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6 Tips On Creating Your Own Explainer Video

Natalie Ediger, November 1, 2016· Digital Learning


Making an explanatory video yourself is not witchcraft. What you need is some time, leisure and the right tools. Here are a few tips to make your explanatory film a complete success.

1. Look at your object

Before you start writing a speech text wildly, you should give it some thought. First, about the audience – the recipient of your video – and second, about the topic itself.

The target group

You want to explain something to a certain group. This works best if you think your way into this target group. It is best to draw a model person on a sheet of paper and add the most important attributes. For example, the age, gender, profession, interests and, above all, previous knowledge on your topic. After all, you don’t want to bore or overtax your audience.

The themes

Like the target group, you should also examine your topic carefully. What exactly are the most important characteristics, what are the advantages – especially in relation to your target group?

2. Develop ideas

With the background knowledge that you have now acquired, you can now go off and develop ideas. Rarely is the first the best. Put yourself in the shoes of the person you developed in the previous step and think about how she would like to get the topic explained. Sketch out several ideas. So that the best idea really comes out. We usually use realtimeboard for this.

3. Write a spoken text

You decided on a concept? Great. Then you can start writing the voice over now. That’s the text that can be heard in the explanatory film afterwards. You should always keep this in mind when writing and therefore use the shortest possible sentences. Broadcasters, for example, try not to use subordinate clauses and limit the length of sentences to less than 18 words. If you observe these principles, there is no danger of confusing the listeners. And always follow the principles of storytelling!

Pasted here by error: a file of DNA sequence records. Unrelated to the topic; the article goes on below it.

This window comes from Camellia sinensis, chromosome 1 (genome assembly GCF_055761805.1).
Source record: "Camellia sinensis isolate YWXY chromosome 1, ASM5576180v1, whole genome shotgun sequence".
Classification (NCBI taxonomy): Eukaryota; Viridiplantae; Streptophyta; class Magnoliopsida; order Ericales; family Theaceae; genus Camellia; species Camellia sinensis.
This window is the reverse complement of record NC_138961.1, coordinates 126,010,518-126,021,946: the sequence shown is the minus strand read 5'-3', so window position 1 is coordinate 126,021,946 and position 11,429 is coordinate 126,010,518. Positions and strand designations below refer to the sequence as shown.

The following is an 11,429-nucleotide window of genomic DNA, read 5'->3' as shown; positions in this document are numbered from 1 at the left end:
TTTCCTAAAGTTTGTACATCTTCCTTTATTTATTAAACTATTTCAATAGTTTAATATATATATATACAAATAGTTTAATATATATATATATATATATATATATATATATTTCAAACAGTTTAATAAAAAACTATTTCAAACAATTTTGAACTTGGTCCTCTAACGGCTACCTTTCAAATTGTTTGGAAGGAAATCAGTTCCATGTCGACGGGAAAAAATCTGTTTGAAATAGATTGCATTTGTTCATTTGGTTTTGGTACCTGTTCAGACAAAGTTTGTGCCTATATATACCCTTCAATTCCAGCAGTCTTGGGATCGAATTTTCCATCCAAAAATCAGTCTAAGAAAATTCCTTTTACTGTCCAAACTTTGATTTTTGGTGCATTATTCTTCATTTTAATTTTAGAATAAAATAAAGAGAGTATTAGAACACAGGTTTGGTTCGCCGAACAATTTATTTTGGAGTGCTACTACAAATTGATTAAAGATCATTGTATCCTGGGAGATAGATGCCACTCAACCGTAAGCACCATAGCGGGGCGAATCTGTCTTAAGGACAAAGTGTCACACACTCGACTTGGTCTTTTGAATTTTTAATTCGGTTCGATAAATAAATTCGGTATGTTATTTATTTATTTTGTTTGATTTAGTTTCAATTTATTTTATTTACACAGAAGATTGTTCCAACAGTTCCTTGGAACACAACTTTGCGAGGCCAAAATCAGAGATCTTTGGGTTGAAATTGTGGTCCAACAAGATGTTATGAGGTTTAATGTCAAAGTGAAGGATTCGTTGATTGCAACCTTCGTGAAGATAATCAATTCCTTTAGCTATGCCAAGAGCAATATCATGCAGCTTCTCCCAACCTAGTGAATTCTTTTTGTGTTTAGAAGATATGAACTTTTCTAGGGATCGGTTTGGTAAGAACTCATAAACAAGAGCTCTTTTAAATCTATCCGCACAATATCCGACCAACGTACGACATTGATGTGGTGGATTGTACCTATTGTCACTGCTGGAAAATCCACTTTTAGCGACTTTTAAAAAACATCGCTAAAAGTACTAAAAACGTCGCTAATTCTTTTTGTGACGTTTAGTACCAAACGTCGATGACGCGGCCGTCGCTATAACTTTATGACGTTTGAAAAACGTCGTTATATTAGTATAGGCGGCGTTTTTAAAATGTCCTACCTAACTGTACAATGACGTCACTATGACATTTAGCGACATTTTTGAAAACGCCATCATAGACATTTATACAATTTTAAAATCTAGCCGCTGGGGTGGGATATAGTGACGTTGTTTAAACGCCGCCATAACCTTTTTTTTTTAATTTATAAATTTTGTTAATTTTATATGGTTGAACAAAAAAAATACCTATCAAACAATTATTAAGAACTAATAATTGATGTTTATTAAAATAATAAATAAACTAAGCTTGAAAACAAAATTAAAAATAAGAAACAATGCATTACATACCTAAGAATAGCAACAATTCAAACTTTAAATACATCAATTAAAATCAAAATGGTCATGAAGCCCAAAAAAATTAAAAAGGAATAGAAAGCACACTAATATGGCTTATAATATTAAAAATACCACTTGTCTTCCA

4. Create a storyboard

Your speech is finished and you’re happy with it? Then it’s time for the storyboard. You don’t have to be a sign genius for that. It’s enough if you can see what you’re drawing.
You take, like on the graphic, the single paragraphs of your text and develop pictures, which support the spoken words. Because it’s a proven fact that content that is both visually and audibly recorded is easier to access and stay in your memory. The storyboard is an inevitable step, by the way. So you can immediately find out whether your image ideas fit the story and you don’t have to discard elaborately created illustrations afterwards.

5. Record Voice Over

If you’re not a professional speaker, you probably don’t have a small recording studio at home. Depending on your video needs, you can still record yourself with your computer – or invest some money in a professional. You can easily find it on the Internet.

For example on:

6. Drawing and animating

Similar to speech text, drawing and animation are similar. If you’re not a motion designer or whiteboard artist, animating your own clip will take a lot of effort. Unless you use one of these online tools:

With the help of these webapps you can easily create your own explanatory film. You will be offered ready-made drawings to suit your theme, which you can then use.

I hope you have picked up some helpful tips in the last 5 minutes. If you have any further questions, please feel free to use the comment function.

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